This past spring fifteen COARC participants attended a completion ceremony for the COARC program at Columbia Greene Community College. COARC is an organization whose mission is to “expand abilities, one person at a time, so people experiencing disabilities can achieve their individual goals” in Columbia County, New York.
The ceremony was held in the Professional Academic Center at C-GCC.Dawn Defino, Assistant Professor of Human Services oversaw the event and introduced speakers and participants. They included college President James Campion, Vice President and Dean of Academic Affairs Phyllis Carito, Vice President and Dean of Students and Enrollment Management Joseph Watson, and COARC administrators Danielle Palleschi, Carolyn Anklam and Alex Schnieder.
The program consisted of ten mini-courses taught by C-GCC faculty and staff. C-GCC Human Services students mentored the participants.The program began last spring after COARC requested an educational program through the college in the fall of 2012. DeFino developed, recruited, taught and oversaw the program. It includes the implementation of specialized training for student mentors, as part of their Human Services education. It also provides training for faculty and staff.
“We saw this as an opportunity not only to meet a community need,” said Defino, “but to develop a state of the art learning opportunity for C-GCC students who are majoring in the field of Human Services.”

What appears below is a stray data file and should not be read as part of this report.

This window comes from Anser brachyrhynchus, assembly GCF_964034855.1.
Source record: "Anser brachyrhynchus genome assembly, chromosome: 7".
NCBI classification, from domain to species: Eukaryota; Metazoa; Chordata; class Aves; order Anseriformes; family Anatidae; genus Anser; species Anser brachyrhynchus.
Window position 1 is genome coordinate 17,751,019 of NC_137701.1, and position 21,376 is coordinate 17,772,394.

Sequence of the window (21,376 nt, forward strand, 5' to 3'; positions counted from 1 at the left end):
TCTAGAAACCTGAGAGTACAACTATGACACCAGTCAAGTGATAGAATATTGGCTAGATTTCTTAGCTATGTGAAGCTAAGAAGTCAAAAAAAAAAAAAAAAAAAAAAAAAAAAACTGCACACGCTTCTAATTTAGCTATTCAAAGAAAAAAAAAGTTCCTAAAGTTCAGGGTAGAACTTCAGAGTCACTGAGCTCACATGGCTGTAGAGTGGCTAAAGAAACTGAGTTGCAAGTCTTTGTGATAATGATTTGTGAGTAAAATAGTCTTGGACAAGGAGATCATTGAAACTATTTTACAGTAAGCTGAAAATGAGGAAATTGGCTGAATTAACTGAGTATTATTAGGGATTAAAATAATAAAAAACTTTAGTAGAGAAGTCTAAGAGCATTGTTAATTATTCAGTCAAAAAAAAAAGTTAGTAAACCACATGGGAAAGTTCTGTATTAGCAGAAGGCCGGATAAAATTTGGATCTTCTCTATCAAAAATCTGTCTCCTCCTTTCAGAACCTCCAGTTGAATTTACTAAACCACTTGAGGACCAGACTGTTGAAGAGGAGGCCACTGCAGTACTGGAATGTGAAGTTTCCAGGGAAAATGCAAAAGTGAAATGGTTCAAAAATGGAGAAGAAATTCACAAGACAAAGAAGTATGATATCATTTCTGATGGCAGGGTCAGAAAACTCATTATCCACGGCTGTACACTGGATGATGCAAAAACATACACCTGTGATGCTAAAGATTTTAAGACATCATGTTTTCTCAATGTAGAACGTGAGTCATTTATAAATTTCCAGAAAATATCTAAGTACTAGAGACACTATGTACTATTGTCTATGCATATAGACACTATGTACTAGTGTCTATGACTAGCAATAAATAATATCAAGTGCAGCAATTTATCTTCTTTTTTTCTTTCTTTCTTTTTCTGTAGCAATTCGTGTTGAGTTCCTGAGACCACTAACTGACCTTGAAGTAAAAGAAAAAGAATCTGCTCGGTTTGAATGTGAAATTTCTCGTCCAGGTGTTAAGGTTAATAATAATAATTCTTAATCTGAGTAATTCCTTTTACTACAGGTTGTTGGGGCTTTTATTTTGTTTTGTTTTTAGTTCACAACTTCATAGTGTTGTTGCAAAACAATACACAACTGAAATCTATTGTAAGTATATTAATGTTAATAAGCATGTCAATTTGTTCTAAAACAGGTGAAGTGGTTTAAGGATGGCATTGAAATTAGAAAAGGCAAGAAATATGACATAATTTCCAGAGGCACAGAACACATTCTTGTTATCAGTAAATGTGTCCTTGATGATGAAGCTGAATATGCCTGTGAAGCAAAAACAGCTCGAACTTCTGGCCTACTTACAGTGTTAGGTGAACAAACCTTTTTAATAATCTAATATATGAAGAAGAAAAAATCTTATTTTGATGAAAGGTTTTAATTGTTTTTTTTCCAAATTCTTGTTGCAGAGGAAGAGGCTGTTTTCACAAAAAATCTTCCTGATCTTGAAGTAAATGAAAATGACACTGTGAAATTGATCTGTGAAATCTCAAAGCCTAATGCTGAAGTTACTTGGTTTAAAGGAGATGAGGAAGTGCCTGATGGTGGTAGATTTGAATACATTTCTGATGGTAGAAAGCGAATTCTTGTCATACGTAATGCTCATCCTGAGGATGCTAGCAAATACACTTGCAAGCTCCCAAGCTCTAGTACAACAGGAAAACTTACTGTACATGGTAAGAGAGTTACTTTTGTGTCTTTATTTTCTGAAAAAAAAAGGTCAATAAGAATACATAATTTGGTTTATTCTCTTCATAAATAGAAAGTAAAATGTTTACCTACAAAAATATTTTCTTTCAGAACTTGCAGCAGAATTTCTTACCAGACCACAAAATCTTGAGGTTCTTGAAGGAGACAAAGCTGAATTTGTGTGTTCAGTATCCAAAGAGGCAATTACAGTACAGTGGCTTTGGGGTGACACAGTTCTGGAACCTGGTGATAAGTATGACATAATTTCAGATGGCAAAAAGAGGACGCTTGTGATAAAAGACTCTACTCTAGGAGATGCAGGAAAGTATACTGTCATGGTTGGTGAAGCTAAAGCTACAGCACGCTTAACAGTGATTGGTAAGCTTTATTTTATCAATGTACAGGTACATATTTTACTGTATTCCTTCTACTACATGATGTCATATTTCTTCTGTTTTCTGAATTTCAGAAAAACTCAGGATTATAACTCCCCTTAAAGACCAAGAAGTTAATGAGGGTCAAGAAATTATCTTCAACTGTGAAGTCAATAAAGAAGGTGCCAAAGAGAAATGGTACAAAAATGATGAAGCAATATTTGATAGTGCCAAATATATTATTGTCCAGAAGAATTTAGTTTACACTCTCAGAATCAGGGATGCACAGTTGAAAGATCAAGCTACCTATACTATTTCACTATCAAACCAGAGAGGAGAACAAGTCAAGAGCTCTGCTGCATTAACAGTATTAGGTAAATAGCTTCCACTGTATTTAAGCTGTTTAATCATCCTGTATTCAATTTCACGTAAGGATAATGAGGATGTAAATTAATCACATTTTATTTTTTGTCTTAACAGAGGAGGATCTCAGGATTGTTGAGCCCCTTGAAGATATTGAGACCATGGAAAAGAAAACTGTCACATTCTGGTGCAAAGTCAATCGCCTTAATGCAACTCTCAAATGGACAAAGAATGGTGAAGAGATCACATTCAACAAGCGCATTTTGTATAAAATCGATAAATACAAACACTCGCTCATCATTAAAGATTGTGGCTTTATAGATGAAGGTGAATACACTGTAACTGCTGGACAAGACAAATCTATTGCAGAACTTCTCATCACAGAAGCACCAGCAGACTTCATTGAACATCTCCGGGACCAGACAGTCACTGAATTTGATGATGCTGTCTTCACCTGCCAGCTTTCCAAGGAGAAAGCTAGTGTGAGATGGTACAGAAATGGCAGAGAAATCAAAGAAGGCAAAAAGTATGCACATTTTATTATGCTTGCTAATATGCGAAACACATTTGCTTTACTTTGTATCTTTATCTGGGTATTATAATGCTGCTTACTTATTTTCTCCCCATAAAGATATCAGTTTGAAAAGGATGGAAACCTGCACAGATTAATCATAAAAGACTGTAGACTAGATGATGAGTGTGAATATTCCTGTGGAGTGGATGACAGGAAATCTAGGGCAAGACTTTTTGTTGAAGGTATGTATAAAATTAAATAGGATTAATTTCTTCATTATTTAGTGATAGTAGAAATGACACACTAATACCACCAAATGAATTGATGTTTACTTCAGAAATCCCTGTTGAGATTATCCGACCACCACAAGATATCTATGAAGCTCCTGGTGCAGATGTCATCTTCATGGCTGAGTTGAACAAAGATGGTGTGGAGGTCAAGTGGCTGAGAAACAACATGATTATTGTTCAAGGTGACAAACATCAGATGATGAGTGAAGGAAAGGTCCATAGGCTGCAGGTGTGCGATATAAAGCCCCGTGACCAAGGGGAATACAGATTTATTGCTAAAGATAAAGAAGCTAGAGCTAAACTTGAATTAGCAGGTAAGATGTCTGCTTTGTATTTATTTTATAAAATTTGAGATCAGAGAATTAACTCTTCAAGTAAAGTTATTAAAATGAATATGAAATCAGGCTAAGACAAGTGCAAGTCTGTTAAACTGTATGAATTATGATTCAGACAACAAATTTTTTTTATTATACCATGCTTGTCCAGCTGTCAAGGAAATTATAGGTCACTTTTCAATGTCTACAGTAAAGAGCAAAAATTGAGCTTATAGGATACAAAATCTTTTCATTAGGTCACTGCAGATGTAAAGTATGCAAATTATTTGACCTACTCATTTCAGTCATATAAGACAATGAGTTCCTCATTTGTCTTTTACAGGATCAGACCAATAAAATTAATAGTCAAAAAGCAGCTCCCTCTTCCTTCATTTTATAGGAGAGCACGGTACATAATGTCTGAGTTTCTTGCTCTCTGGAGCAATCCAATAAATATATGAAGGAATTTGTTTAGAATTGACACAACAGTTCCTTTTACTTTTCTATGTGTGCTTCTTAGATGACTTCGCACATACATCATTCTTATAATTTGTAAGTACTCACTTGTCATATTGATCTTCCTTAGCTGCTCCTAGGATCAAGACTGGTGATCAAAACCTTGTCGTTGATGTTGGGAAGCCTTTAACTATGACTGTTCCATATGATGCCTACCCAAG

The Spring 2014 program was rolled out in January. Faculty and staff as well as twelve Human Service students and two Criminal Justice students worked with fifteen COARC participants.Ten mini-courses were taught including Women’s Circle, Men’s Violence Prevention, Introduction to Italian, Public Speaking, Historical and Contemporary Poetry, Diversity, CPR and First Aid, World History, Computer Applications and Safety, and Compass and Orienteering.
“Without the hard work and dedication of faculty and staff at CGCC,” said Defino, “this program would not be possible.”
“The participants show up bright and early on Monday and Wednesday, enthusiastic to learn. It is a wonderful educational experience for all and is a good example of the real world training that Columbia-Greene offers its students.”
Atiba was an intern with SUNY's Office of New Media, who became a University at Albany graduate in English with a minor in Communications.